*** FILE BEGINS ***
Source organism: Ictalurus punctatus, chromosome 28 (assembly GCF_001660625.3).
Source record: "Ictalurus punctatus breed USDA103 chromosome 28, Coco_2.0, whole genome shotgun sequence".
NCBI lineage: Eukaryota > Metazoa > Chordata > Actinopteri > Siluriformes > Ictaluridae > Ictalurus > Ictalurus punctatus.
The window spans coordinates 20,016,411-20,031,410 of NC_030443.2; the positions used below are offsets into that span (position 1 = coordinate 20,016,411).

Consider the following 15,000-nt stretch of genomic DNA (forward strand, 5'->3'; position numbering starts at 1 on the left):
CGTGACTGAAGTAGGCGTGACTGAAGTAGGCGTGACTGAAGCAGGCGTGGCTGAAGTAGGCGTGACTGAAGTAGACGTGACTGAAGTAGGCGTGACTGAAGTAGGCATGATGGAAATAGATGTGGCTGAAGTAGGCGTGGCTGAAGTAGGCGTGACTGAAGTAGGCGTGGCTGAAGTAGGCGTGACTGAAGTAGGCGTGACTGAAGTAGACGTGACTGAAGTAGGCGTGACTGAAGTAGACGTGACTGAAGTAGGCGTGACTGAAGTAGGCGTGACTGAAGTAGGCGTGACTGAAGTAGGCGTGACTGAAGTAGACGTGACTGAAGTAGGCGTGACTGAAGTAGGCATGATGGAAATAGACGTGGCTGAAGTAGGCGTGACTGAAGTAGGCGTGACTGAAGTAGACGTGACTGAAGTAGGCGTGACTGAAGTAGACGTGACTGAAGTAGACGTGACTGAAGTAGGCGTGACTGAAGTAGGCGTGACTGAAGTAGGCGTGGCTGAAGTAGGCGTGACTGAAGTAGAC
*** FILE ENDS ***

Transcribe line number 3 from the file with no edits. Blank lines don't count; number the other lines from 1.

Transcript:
NCBI lineage: Eukaryota > Metazoa > Chordata > Actinopteri > Siluriformes > Ictaluridae > Ictalurus > Ictalurus punctatus.